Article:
Opinion: New Stopping Distances, New Technology
By James Clark
Director of Engineering
TMD Friction Inc.
This Opinion piece appears in the April 23 print edition of Transport Topics. Click here to subscribe today.
I’m proud to be a member of the North American heavy-truck supplier community. Together, we’ve made significant strides in Class 8 truck brake safety, but not since the introduction of non-asbestos brake linings more than 20 years ago has the heavy-duty industry seen technological changes to brakes as significant as those we are experiencing today.
Two new products in particular — high-torque drum brakes for the new reduced stopping distance regulations and air disc brakes — have hit U.S. roads recently, and that means it’s no longer “business as usual” when it comes to selecting replacement linings. Every maintenance manager needs to understand these new technologies and to know how to make sure he or she has the information needed to avoid costly mistakes in selecting replacements.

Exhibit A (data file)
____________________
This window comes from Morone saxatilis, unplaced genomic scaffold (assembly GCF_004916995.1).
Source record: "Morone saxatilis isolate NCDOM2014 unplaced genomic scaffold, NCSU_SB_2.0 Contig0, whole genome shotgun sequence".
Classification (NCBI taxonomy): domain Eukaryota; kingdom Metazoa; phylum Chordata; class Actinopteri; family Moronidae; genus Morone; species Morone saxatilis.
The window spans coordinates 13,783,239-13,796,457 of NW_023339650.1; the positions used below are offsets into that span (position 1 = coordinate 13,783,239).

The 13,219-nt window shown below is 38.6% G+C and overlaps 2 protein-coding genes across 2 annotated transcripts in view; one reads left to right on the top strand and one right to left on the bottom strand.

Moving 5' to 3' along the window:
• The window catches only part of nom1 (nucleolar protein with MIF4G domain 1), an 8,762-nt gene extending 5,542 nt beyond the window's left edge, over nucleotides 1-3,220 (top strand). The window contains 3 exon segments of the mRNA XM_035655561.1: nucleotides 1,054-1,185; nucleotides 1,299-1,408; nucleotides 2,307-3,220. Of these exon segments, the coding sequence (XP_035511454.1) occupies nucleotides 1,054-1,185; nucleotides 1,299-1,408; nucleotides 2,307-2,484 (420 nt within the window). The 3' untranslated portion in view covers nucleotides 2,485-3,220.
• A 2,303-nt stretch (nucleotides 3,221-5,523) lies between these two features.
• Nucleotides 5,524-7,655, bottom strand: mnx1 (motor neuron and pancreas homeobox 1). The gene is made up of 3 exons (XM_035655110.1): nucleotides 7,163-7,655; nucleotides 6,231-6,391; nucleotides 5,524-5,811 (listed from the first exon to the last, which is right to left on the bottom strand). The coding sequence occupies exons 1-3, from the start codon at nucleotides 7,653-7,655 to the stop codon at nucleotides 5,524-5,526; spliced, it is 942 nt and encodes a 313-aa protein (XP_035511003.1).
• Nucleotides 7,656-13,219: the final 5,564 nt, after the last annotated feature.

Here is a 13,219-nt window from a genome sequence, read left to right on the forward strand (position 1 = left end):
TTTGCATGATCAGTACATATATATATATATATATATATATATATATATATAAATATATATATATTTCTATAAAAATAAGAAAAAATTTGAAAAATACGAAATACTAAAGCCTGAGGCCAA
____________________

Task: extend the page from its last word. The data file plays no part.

Over the years, we’ve seen the development of brake-related technologies ranging from automatic slack adjusters to anti-lock braking systems. In the normal way of things, new technologies are introduced to the market by safety-conscious suppliers, safety-conscious truck manufacturers and safety-conscious fleets. Once they have proved reliable, standards are established and regulations created.
That’s where we are now with aftermarket brake linings — fleets are using them, but we lack regulations to standardize and control their performance. That means there are no effective safeguards to ensure that an aftermarket lining can stop a Class 8 vehicle within the same distance as the original-equipment linings.
A new truck’s brakes must pass two legal requirements as defined by Federal Motor Carrier Safety Standard No. 121 — a brake dynamometer certification and a full-vehicle stopping-distance test. This regulation includes torque output performance, fade and recovery characteristics and fully loaded stopping distance tests from 60 mph.
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